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US may be back from the brink but confidence is patchy

US may be back from the brink but confidence is patchy

Despite some positive signs in the US economy and the aversion of a fiscal cliff slump, multi-managers like Robin Hepworth (pictured) and Hector Kilpatrick have mixed views on the opportunities for growth.

US house prices are rising and a manufacturing renaissance is blooming. President Barack Obama has raised taxes on the wealthiest 2% of the population and pushed back the majority of spending cuts for three months. Yet the fiscal cliff scare is casting a long shadow across multi-asset managers’ minds.

Robin Hepworth, manager of the £172 million Ecclesiastical Amity International fund, said the main problems facing the US economy remained unresolved.

‘The day of reckoning has been pushed back,’ he said. ‘But the payroll tax holiday has been cut and they have increased spending cuts, which is at least a 1% drag on the economy [over the next 12 months].

‘If I had to put in a guess at the end of the year, US economic growth would be at 0% or minus 1%.’

Keeping allocation low

Hepworth said the political advantage had switched from the Democrats, pushing for higher taxes on the wealthy, to the Republicans, wanting to increase spending cuts, as both sides negotiated the debt ceiling.

He invests around 10% of his fund in US equities, in sectors such as technology, where he said the US was a world leader. He also invests in cheap gas via stocks such as oilfield services company Baker Hughes.

But he said he tried to avoid the US because its fiscal position was the worst in the world and it was an expensive market. ‘If the deficit is 8% and they have got to reduce that to at least 2%, [then] that’s a 6% hit to the economy,’ he said. ‘There’s no way around it: paying down that debt will reduce economic growth.’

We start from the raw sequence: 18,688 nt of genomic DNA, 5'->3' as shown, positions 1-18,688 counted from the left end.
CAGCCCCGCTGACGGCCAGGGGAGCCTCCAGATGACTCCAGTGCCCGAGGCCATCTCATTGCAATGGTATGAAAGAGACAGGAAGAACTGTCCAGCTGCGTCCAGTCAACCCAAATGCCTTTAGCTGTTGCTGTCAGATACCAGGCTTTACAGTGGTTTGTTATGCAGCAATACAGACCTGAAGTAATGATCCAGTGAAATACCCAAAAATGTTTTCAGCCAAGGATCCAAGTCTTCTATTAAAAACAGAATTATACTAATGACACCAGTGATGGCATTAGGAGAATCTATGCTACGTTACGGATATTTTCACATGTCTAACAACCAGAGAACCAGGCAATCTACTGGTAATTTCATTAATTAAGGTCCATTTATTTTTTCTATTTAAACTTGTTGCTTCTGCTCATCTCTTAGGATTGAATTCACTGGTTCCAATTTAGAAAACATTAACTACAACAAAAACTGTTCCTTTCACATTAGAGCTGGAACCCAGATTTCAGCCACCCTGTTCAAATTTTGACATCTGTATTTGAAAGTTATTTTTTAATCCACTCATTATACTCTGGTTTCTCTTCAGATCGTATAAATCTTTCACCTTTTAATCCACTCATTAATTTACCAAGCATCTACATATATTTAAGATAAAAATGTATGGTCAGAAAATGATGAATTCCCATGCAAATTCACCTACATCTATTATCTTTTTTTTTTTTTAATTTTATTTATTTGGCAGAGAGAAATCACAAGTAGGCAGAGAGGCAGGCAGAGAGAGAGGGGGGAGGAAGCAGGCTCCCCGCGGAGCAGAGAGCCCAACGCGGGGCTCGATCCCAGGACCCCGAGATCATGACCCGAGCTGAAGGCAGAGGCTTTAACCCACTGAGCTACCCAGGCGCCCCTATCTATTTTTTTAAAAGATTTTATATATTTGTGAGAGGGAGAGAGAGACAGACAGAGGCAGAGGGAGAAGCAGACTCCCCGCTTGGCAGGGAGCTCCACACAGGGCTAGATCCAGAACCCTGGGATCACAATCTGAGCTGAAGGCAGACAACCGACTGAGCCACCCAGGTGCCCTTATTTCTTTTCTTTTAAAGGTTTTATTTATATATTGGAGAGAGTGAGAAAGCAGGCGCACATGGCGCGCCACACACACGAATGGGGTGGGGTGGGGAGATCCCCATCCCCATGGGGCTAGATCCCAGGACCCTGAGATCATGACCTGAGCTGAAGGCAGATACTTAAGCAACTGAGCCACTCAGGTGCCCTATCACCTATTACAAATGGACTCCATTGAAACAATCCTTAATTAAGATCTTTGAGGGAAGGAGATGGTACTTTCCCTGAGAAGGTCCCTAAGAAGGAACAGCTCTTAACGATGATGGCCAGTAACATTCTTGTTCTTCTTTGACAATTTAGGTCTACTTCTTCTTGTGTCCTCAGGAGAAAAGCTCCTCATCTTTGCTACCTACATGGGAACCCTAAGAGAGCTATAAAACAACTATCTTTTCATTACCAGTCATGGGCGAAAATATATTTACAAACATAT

His Ecclesiastical Amity fund has returned 23% over the past five years, compared with the FTSE World’s 19.9% over the same period.

Growing positivity

Hector Kilpatrick (pictured above), chief investment officer at Cornelian Asset Management, has recently become more positive on the US.

Cornelian, which runs around £180 million in multi-asset discretionary portfolios, took the view at the end of last year that investors were becoming complacent, and Kilpatrick bought a FTSE 100 short for some protection against the downside. He later modified his view and removed the protection.

‘We noticed a few things at stock and sector level and took the short back off. We realised the fiscal cliff negotiations would be concluded,’ he said.

Kilpatrick has exposure to the US through Alliance Trust North American Equity fund and Findlay Park American fund. He remains underweight the US and is awaiting the results of the debt ceiling negotiations.

‘We will see the US go to the brink, but the parties realise if they don’t do something, it will hit their reputations further,’ he said. ‘Markets will look through huff and puff to allow the debt ceiling to be increased.’

His Progressive fund has delivered 19.4% since the end of May 2010, compared to the FTSE World’s 18.1%.

Bullish outlook

Charles White (pictured above), an investment director at McInroy & Wood who manages its Income and Balanced funds with total assets of more than £480 million, said he was bullish across the board about the US despite debt ceiling uncertainty.

‘We still see significant opportunities in the US, particularly if you compare with markets closer to home where the potential for recovery is less dramatic and will take longer,’ he said.

He pointed to a stabilisation of the housing market, a greater dependency on domestic energy and a wide range of strong stocks as positives.


He holds 31% of the Balanced fund and 16% of the Income fund in US equities, with a particular focus on healthcare. He is considering also investing into US real estate investment trusts. The Balanced fund has returned 44.9% since 2008, while the LCI UK Balanced & Intl Equity (35:15:50) returned 22.9%.

‘There is an uptick in the housing market, which is key to making people feel richer and improving consumer confidence,’ said White. ‘New homes and this improving market could help to soften the impact of the payroll tax.’

He said the US political angle would occupy centre stage for everybody in the future, and he was still concerned about a market turn.

‘I wonder whether markets, having been frustrated by the last debt ceiling discussions and the political brinkmanship at the end of last year, will see through it and begin to discount it,’ he said. ‘It’s a worry: I just wonder how much that will creep in.’

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Robin Hepworth
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